“Uh,” I said. “Interesting.”
No too long ago I was looking for a parking space at the grocery store on a busy Saturday afternoon. There was a spot close to the front that I was hoping to nab, so I put on my right turn signal, pulled up close, and waited for the couple to finish loading their groceries into the trunk and pull out. Meanwhile, another woman in a Suburban had the exact same idea. While I backed up to make room for the couple to leave, the woman on the other side slid in to the now empty spot and parked her ridiculously large vehicle. I was livid. I scowled at her and rose up my hands in disgust. Never mind that it was warm, that I was perfectly capable of walking, and that there were plenty of open spaces a little further down. I was there first! I wanted to yell at her. I wanted to prove that her actions weren’t fair. I wanted acknowledgement of my correctness. I wanted revenge.
Little Mary, my 16-month-old, is perfectly content looking through her board books when I walk into the room holding my two-month old niece. Immediately she toddles over, forces a whimper, and pulls on my pants leg. She can’t yet talk, eat with a spoon, or get off the couch after crawling on top of it, but she is acutely aware of what is hers and isn’t shy about claiming it. “Mine,” is a word spoken often by toddlers.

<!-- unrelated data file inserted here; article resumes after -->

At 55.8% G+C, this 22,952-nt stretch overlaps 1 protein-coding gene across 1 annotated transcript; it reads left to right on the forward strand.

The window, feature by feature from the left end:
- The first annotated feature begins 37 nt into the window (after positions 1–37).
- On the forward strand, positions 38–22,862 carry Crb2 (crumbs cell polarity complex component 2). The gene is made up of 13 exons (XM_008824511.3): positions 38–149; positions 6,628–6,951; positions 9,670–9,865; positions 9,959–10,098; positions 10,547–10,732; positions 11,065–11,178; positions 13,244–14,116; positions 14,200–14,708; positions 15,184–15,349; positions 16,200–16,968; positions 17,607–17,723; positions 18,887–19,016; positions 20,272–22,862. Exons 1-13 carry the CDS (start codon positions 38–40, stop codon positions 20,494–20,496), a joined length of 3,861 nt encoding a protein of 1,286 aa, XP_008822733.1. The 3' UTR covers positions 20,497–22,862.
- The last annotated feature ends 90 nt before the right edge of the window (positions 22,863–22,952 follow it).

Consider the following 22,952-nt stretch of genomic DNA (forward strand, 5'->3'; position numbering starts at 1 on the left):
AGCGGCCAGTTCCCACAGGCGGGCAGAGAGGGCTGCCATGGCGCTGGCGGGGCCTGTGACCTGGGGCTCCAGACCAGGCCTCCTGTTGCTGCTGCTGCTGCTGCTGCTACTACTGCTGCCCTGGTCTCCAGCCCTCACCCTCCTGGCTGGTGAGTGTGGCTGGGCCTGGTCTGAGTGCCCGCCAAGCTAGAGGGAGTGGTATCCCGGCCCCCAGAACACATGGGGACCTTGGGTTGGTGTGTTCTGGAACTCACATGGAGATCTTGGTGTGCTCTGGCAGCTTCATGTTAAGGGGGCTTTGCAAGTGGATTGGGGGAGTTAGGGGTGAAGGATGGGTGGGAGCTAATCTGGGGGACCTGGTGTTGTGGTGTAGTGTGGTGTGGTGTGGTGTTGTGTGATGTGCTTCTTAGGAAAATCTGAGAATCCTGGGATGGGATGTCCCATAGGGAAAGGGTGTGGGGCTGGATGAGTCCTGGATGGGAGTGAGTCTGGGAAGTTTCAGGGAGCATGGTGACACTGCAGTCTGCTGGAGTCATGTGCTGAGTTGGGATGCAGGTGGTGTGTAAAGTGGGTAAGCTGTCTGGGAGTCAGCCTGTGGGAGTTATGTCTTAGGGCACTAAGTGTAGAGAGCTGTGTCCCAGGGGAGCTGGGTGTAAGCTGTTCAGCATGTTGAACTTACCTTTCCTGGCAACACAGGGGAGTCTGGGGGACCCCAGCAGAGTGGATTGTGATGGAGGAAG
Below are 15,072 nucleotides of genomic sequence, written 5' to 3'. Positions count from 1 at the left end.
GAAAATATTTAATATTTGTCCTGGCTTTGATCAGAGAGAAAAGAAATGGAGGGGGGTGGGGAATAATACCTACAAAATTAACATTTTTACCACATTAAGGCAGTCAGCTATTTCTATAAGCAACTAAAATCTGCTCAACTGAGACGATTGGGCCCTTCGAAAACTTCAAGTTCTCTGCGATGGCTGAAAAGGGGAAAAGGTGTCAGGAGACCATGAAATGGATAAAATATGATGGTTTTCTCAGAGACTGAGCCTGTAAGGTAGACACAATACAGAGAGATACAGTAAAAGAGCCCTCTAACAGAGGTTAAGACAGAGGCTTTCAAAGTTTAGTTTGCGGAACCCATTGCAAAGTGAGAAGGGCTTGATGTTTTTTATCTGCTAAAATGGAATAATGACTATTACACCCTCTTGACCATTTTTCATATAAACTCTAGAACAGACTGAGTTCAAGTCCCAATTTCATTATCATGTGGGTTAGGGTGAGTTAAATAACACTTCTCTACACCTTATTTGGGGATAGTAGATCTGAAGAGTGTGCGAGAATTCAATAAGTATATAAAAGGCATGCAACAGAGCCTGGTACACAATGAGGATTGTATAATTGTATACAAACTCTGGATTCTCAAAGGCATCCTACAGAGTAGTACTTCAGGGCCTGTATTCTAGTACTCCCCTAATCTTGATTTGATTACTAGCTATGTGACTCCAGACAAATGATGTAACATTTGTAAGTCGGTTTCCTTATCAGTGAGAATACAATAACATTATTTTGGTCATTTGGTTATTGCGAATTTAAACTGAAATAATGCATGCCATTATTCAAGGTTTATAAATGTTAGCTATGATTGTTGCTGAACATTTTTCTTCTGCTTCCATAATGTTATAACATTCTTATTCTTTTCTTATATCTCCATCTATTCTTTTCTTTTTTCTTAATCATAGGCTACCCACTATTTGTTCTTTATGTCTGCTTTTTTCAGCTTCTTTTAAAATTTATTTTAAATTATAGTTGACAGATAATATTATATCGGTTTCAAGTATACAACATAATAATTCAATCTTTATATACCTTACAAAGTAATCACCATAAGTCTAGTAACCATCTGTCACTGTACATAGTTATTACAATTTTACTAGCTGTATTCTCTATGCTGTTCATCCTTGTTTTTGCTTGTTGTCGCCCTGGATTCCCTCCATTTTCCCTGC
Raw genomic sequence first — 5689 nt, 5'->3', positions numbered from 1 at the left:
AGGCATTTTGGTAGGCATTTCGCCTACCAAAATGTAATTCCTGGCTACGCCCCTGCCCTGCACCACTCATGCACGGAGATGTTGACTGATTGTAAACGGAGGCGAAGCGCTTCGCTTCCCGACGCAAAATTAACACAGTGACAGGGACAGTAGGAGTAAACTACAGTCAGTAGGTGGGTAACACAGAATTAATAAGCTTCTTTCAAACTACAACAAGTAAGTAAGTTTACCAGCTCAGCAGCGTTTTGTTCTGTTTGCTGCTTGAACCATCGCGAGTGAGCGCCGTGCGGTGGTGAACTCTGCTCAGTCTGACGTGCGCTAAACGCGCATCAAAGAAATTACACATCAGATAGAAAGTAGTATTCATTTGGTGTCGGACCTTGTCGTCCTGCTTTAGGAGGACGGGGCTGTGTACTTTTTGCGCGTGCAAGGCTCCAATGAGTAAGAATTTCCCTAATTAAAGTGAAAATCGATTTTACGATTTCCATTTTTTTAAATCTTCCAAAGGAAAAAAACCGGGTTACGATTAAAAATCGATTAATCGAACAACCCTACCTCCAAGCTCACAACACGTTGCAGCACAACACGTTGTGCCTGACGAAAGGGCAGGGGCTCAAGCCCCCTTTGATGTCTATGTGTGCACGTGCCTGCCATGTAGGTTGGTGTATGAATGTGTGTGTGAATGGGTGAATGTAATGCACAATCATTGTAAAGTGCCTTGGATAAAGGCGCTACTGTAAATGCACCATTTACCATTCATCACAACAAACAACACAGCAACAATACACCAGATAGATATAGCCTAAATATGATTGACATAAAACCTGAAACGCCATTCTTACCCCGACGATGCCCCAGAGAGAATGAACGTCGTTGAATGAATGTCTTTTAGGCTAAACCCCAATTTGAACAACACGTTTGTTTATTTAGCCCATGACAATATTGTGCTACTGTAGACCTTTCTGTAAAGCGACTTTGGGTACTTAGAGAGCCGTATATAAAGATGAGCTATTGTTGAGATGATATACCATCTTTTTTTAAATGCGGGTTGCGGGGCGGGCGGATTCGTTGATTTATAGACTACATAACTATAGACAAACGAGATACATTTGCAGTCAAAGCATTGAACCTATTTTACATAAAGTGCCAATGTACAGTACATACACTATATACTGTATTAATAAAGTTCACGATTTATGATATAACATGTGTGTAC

This weeks’ Gospel reading was about the rich young ruler, a story that I have always viewed as somewhat discouraging. Here is this nice guy who had probably worked very hard to secure a good living. He had done his best to obey all of God’s commandments and now he was coming to this Jesus of Nazareth for verification that he was on the right road to eternal life. “Sell all your possessions,” Jesus said “and follow me.” I have often tried to put myself in the shoes of this young man only to step right back out of them just as confused and dejected as he was at such an extreme order. It almost seems like a set-up for failure. Even the disciples questioned Jesus, “then who in the world can be saved?” they asked.